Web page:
Three types of valve caps are available: plastic dome, metal dome or a metal "screwdriver" design used to tighten and loosen valve cores. The plastic dome caps are fine for normal driving and autocrossing, however they should be replaced with metal valve caps to withstand the high temperatures experienced during racetrack driving. Valve caps are knurled to make it easier to tighten or loosen them, while some metal caps feature hex head designs. Metal caps use a rubber washer or o-ring to seal the valve completely.
If the valve cap is missing, it is best to press the valve core momentarily to release a little air before checking or adding air pressure. This will allow the compressed air inside the tire to blow debris out of the valve. Avoiding moisture is more difficult to address, because it is often hard to find a consistent source of dry air. Checking or adding air tire inflation pressure outside in the middle of a snowstorm is not recommended unless absolutely necessary.
Vehicles that use wheel covers may also use nylon or metal extensions that range from 1/2" to 2" in length to make it easier to check and adjust tire pressures. Because the tips of the nylon extensions are open to the elements, mud, ice and snow have been known to pack into them and allow air to escape. Additionally, if the nylon extensions are scraped against a curb, the damaged tip can depress the valve core and allow air to escape. Ideally, appropriate length tire valves, or metal extensions that are threaded to accept a valve cap should be used.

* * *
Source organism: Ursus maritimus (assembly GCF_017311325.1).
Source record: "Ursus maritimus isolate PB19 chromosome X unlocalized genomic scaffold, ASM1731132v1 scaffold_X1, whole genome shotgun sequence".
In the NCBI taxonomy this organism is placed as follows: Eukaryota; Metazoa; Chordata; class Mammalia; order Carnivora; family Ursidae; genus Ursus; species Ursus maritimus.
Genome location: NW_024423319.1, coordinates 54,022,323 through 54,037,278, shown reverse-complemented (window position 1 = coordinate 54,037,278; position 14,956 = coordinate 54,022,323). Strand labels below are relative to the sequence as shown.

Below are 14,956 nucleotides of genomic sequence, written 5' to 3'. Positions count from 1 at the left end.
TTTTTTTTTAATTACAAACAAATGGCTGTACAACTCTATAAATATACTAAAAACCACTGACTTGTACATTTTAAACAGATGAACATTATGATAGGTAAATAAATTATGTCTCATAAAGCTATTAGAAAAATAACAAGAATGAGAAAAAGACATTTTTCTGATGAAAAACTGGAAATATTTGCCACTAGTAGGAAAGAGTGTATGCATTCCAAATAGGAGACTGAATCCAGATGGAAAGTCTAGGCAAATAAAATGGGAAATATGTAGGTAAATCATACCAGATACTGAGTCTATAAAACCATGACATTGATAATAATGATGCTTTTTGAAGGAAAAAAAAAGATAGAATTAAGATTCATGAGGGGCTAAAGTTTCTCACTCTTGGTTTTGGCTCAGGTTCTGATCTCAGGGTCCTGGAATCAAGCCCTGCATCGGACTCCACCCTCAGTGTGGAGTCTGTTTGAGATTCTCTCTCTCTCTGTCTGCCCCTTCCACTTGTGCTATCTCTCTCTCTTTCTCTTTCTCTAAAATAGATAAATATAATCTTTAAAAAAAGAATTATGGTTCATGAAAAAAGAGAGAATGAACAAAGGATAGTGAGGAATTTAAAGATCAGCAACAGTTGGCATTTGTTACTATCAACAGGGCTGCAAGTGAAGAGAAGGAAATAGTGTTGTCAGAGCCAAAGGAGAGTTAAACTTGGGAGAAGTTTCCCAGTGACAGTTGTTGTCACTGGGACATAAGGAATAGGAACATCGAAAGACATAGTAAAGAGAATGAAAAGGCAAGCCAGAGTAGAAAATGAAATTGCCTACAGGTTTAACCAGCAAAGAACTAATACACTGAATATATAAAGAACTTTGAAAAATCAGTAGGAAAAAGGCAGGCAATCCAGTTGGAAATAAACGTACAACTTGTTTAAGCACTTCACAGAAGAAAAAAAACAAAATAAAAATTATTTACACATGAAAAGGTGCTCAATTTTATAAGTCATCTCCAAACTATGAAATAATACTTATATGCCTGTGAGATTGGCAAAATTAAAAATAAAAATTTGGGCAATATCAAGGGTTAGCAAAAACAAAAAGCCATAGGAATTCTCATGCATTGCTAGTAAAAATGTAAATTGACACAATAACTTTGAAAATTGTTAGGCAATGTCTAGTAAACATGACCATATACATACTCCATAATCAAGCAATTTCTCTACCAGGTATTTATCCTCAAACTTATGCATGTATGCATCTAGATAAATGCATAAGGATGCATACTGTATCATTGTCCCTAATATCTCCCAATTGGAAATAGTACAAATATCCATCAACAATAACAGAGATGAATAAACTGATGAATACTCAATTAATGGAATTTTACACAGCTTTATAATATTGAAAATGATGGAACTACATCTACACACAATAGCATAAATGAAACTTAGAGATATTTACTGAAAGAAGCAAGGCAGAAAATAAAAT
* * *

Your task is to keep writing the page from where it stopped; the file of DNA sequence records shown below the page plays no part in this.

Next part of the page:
NOTE: Metal extensions can also be helpful when inflating wheels fitted with short or difficult to reach tire valves.
Since rubber deteriorates over time and tire valves are not expected to resist deterioration for the life of two standard tires in normal service, tire valves should be inspected and replaced if any cracking appears. As a rule of thumb, the industry recommends replacing tire valves whenever new tires are installed.
While Track & Competition DOT tires may only last several weekends on your track driven racecar, the metal clamp-in tire valves should be replaced every other year because the heat transmitted to the wheels from the brakes is significantly greater than that experienced in normal service.
Special metal clamp-in or rubber snap-in valves are also used to anchor the sensor/transmitters used by the many direct tire pressure monitoring systems (TPMS). These unique metal clamp-in valves feature a threaded insert in their base to accept the bolt that attaches the sensor/transmitter to the valve.
Read Tire Pressure Monitoring Systems Servicing for more information.